So many festering wounds
Published by The i paper (17th August, 2020)
Waleed Neysif was 18 years old when American forces began bombing Baghdad. He spoke perfect English, played in a heavy metal band and liked eating at a fake McDonalds. He backed the 2003 war, believing it would lead to the freedoms and democracy promised by some Western leaders. After the invasion, he worked as a translator for journalists, getting paid more in a single day than his father earned in six months. Then one day he went to the wrecked home of a Bedouin family, wiped out in a helicopter strike, and was left wondering if people could really be so evil.
This is a compelling moment in Once Upon a Time in Iraq, a stunning five-part documentary on the BBC. We see his shock in contemporary footage as he runs his hand through his hair and is shown bloodied blankets by the distraught father, then cut to this sardonic character’s reflections on his sudden loss of innocence. “People can’t be that bad,” he remembers thinking. But as this sombre programme shows, human beings do terrible things in war as they seek to destroy other people and end up all too often destroying themselves.
The charismatic Waleed, now living in Canada, is one of the stars of this series with his witty comments and self-deprecating asides. Like others, his recollections of the invasion and subsequent tidal wave of violence feel like intruding on therapy as he tells a personal story of traumatic times against a stark backdrop. These are ordinary people caught up in extraordinary events as comparative stability slid into bloody chaos, hope descended into despair. It is gripping and disturbing to view.
Waleed’s sense of doom intensified when he met Alaa Adel, a 12-year-old girl hit by shrapnel on her way home from school as the insurgency started to take off against invading forces who only protected the oil ministry. We see her at the time, the family being interviewed by reporters, telling her mother not to fret with one eye blinded and a hideous hole in her cheek. Then we see her today, thick black hair draped over the scar as she weeps. “I hope what happened to Iraq happens to America,” she says. “I’ve never wished harm on anyone, but I wish it on them.”
This is chilling stuff, documentary making that bears comparison with Ken Burns and Lynn Novick’s epic Vietnam series by telling a familiar story through the insights of well-picked participants. We knew about the arrogance of George Bush, the complicity of Tony Blair, the stupidity of presidential envoy Paul Bremer in fostering discontent by driving vast numbers of civil servants and well-armed soldiers out of jobs. Here are the witnesses to their atrocities detailing how their lives and society were shredded.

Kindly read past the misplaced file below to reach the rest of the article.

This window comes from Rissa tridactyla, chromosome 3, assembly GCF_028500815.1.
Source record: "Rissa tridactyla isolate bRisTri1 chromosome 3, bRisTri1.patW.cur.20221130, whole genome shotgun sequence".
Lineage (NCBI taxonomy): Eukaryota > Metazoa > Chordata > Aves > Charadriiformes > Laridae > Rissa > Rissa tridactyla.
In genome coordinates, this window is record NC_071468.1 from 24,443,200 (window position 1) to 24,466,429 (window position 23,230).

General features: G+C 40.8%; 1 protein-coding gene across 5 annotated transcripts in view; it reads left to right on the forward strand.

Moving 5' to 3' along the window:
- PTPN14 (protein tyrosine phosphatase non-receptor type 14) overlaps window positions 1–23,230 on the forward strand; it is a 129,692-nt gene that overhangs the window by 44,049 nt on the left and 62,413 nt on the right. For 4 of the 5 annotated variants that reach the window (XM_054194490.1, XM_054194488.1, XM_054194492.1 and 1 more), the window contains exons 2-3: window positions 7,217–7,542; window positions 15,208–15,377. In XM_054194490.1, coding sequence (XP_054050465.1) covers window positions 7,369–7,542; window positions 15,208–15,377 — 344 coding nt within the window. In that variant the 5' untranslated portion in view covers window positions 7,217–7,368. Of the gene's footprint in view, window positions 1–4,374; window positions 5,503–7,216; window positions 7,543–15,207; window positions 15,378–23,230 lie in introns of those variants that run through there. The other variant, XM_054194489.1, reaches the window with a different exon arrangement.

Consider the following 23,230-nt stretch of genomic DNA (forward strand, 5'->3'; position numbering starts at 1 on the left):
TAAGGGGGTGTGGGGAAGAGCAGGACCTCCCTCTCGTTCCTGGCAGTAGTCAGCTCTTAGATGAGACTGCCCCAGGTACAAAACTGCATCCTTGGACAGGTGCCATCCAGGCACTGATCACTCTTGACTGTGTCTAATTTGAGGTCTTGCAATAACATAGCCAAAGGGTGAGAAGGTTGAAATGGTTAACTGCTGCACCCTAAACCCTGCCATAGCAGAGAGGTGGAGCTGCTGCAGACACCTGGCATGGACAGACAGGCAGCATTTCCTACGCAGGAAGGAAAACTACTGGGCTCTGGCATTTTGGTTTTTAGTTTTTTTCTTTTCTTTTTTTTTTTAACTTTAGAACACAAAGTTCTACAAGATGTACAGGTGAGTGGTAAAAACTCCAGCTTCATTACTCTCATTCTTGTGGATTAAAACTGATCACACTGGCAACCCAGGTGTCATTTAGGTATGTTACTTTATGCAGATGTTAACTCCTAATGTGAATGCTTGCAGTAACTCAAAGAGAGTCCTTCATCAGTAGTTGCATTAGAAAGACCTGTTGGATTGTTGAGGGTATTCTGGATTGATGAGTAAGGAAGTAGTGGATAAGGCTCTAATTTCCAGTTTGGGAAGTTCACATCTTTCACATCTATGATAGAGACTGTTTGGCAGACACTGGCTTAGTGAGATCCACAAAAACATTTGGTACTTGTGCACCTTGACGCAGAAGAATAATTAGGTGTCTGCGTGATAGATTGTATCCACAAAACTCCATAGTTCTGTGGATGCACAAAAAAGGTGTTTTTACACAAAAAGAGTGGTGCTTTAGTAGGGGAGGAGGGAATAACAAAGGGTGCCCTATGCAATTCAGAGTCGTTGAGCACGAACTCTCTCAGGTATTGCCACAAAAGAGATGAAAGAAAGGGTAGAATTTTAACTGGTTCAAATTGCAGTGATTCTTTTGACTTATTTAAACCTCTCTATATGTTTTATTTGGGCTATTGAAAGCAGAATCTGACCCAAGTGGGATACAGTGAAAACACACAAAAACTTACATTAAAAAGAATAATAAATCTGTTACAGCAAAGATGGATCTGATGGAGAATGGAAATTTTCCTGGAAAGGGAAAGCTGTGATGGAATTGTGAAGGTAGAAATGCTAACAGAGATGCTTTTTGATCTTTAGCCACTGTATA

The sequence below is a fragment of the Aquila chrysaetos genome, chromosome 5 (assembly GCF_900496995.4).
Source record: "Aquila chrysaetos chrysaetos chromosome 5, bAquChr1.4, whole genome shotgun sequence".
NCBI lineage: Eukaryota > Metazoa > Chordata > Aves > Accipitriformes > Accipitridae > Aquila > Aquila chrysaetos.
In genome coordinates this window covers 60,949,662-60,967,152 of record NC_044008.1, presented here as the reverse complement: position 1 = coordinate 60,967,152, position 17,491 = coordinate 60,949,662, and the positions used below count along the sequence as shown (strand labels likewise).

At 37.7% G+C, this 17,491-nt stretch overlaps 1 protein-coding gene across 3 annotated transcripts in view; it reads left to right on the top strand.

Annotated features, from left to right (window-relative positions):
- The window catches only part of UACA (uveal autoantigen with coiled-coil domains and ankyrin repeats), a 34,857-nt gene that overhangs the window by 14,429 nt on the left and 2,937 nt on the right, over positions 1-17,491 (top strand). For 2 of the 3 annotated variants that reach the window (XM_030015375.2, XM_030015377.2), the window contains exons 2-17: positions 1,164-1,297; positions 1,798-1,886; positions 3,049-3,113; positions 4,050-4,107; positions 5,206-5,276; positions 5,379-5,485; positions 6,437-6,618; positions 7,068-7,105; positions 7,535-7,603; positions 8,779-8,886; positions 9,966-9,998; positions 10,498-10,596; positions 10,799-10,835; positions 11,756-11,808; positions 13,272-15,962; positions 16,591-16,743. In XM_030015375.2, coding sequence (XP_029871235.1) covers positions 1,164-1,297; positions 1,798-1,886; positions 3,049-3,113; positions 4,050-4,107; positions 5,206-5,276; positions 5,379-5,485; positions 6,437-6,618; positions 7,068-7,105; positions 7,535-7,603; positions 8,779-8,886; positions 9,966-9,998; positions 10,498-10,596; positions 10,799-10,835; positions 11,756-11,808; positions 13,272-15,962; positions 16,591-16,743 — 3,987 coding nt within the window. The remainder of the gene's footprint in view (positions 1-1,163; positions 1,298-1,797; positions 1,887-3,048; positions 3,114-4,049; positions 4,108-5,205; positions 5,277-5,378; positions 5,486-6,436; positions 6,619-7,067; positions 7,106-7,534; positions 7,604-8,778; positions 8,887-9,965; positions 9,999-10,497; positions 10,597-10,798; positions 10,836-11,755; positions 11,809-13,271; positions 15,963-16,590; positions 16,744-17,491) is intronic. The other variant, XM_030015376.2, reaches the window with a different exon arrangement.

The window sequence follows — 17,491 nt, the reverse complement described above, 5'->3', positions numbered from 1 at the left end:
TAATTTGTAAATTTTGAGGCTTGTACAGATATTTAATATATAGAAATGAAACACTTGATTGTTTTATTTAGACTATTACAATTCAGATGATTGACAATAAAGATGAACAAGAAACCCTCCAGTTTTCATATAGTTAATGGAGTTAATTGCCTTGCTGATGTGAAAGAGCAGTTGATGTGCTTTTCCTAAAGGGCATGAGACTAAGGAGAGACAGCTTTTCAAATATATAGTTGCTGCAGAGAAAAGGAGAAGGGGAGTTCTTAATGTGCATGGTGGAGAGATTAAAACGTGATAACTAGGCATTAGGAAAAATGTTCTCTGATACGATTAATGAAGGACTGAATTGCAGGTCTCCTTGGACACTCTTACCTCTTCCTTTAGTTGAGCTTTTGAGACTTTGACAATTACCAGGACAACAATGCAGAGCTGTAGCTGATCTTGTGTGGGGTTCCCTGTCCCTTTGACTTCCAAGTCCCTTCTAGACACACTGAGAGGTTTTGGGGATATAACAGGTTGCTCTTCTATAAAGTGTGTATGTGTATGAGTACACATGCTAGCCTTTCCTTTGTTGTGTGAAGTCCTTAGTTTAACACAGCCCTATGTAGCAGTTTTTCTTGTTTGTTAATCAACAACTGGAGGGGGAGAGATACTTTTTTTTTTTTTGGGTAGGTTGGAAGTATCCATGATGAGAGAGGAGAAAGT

There is also the symbolic tragedy of Nate Sassaman, a fast-rising US army officer leading an 800-strong battalion in the Sunni triangle. The son of a Methodist preacher and star quarterback at West Point, he seems a good guy at the start as he meets local leaders and tries to hold elections. Then one of his men gets killed. He reacts by locking down a village behind barbed wire, his desire for retribution and brutality intensifying as the insurgency grows worse.
This haunted ex-colonel, who admits to still feeling trapped in Iraq, shows how all that naive talk of imposing democracy turned into dehumanising brutality. It is sickening to see the savagery of scared young Americans as they kick down doors, drag handcuffed men on the ground and rampage through houses terrorising families – then the inevitable reaction as violence and sectarianism explodes.
Maybe it is too neat in its narrative as it moves speedily from children handing flowers to foreign troops through the crushing of Fallujah to the rise of Islamic State. Britain’s role in these dark deeds also seems strangely muted – although no-one can be left in slightest doubt that Blair should be hanging his head in permanent shame rather than hypocritically lecturing the world on good governance. But the documentary drives home profound lessons beyond simply exposing the indelible stains left on reprehensible Western politicians.
The most obvious, as Sassaman says, is that war is “pure evil” and every effort must be made to avoid unleashing its hideous and uncontrollable force. Yet amid trauma, there are still flickers of hope – such as the family too poor to flee Fallujah, filled with hate after their infant son is ripped apart, then finding that not every American is cruel after the boy is flown by a charity to hospital for surgery and rehabilitation. Every person, every country, is a fusion of light and shade.
Once Upon A Time In Iraq underlines the complexities of all societies, with tangled politics even under a dictator, and the absurdity of attempting to stereotype nations. I would wager that wisecracking Waleed is far removed from most Westerners’ perception of an Iraqi. And this matters as asylum again becomes a hot issue and selfish politicians stoke up fear of foreigners. We must cling on to compassion and empathy, especially as economic skies darken amid the pandemic, and remember our shared humanity.This documentary’s strength lies in showing faces from a war that left so many festering wounds.
By all means blame Bush and Blair, but it is simplistic to think we can then move on swiftly. Having sent our soldiers into Iraq with such devastating consequences for the region, and with military ties to conflicts from Afghanistan to Yemen, we should show far more sympathy and support to those of their citizens seeking to rebuild shattered lives. At the very least, I wish politicians would have the decency to desist from terming the arrival of a few desperate people on our shores an invasion after our nation’s involvement in the most debilitating foreign incursion for decades. Watch this series and weep again at the shamelessness of our leaders.